Montefiore News Releases
News ReleasesSummer Season Springs Cluster Headaches Into Action
Montefiore Headache Specialist Explains Why the Longest Day of the Year
NEW YORK (June 13, 2014) – Did you know that while most people celebrate the start of summer on June 21, nearly 1 million Americans are facing the debilitating pain of cluster headaches due to the Earth’s shift towards the sun? It’s true. The human biological rhythm is tied into the earth’s rotation, making individuals who suffer from cluster headaches encounter unrelenting head pain.
As the name suggests, cluster headaches occur close in proximity and often throughout a day, on average, lasting 30 minutes to three hours. In about 80% of people with cluster headache, head pain lasts for up to 12 weeks each year – most often occurring during seasonal changes. Cluster headache may be accompanied by symptoms such as eye watering or swelling or nasal congestion on the side of the head experiencing pain. Men are up to four times more likely to develop cluster headache than females, which contradicts migraine tendencies.
Cluster headache, also known as ‘suicide headache,’ is a neurological disorder characterized by severe pain behind or around one’s eye,” said Brian M. Grosberg, M.D., director, Montefiore Headache Center and associate professor, Clinical Neurology, Albert Einstein College of Medicine of Yeshiva University. “It is one of the most painful conditions a person can experience, even more incapacitating than a migraine. When patients come in with a cluster headache, they often share how it impacts their personal and professional lives and how the sensation is so severe they feel at the end of their rope.”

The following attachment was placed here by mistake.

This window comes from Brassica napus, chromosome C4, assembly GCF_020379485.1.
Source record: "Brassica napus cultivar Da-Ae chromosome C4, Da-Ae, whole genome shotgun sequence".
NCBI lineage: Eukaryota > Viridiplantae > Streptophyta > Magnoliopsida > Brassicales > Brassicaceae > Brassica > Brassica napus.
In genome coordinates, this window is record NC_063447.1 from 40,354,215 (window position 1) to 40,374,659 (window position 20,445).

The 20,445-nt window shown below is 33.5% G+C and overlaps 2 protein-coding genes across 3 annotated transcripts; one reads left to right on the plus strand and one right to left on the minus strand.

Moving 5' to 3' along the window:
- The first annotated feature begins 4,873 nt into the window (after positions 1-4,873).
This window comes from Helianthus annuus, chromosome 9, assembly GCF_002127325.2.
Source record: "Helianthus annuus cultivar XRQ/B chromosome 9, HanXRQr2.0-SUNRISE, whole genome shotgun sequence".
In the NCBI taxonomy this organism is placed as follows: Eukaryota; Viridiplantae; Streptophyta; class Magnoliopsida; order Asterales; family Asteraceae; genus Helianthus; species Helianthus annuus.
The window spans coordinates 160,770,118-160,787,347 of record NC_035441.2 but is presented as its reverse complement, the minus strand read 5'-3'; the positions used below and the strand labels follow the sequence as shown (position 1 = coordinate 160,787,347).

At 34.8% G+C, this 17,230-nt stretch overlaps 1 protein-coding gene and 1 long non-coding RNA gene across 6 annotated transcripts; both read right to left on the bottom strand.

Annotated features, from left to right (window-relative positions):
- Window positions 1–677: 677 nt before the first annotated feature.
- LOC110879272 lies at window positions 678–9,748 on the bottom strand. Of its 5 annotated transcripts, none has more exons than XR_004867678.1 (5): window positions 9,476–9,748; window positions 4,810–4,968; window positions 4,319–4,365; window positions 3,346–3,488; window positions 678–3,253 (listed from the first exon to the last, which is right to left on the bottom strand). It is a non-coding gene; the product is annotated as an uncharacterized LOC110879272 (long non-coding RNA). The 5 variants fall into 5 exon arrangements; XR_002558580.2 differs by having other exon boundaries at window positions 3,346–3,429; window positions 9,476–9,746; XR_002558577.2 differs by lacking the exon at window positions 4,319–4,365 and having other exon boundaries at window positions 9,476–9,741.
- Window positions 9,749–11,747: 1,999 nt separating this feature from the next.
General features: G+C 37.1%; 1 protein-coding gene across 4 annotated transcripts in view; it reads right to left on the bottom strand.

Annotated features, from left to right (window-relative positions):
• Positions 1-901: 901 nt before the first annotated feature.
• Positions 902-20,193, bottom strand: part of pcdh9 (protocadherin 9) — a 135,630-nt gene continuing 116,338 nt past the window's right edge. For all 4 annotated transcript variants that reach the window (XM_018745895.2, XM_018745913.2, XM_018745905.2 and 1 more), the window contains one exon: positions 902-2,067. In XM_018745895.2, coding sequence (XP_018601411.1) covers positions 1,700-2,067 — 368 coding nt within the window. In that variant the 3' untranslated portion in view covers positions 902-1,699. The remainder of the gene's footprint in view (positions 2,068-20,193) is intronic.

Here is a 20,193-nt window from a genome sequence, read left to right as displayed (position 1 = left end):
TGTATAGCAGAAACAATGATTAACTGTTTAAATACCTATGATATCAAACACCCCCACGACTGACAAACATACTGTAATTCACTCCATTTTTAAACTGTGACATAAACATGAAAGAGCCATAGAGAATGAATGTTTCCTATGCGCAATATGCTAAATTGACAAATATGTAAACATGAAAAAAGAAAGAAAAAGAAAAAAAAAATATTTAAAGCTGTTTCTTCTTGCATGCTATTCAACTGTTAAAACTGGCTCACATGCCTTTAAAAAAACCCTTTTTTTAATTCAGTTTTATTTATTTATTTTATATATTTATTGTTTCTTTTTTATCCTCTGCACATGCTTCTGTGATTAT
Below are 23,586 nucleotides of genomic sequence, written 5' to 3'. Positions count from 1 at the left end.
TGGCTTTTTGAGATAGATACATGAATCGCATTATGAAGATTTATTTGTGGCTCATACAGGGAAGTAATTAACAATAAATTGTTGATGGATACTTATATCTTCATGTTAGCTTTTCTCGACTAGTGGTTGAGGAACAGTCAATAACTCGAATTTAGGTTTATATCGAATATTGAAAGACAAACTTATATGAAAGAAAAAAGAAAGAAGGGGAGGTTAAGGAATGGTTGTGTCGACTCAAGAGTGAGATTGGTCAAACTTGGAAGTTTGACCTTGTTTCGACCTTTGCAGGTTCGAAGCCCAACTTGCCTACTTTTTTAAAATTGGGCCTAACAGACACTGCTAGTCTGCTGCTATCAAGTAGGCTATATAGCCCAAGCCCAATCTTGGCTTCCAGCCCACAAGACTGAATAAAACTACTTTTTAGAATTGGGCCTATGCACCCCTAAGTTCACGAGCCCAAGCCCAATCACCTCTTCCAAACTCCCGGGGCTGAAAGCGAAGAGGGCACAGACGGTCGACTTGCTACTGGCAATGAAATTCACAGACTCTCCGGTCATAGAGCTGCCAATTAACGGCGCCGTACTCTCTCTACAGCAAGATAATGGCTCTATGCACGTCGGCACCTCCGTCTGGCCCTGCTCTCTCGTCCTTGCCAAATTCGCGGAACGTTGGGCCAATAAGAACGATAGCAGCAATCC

The Montefiore Headache Center was the first center in the world to focus exclusively on diagnosis and treatment of headache disorders. Through ongoing work in this area, experts have found that seasonality associated with cluster headache has led to the condition often being misdiagnosed as sinus headache. To help improve diagnoses and encourage collaboration between patients and healthcare specialists, the Center encourages headache sufferers to record headache details in a diary or log.
“I infrequently get a headache, however, during the longest and shortest days of the year, the left side of my face would contort and I would be in severe pain,” said Robert Drain, a former firefighter, who lives in Yonkers. “I would find myself walking in circles; it was almost like I was trying to run away from the agony. By tracking my headaches in a log, Dr. Grosberg and I were able to figure out that I was experiencing cluster headaches.”
For those who suffer from cluster headache and wish to prevent onset of symptoms and help minimize severity of headache pain, Dr. Grosberg recommends the following:
Dr. Grosberg has been the recipient of several prestigious awards for his work, including the Clinical Headache Fellowship Award from the American Headache Society. While Dr. Grosberg has extensive experience with clinical trial research, another primary academic area of interest for him is headache-related education. He has authored or co-authored more than 80 peer-reviewed publications and has delivered more than 100 invited lectures on headache and has particular interest in diagnosis, classification and definition of cluster headache.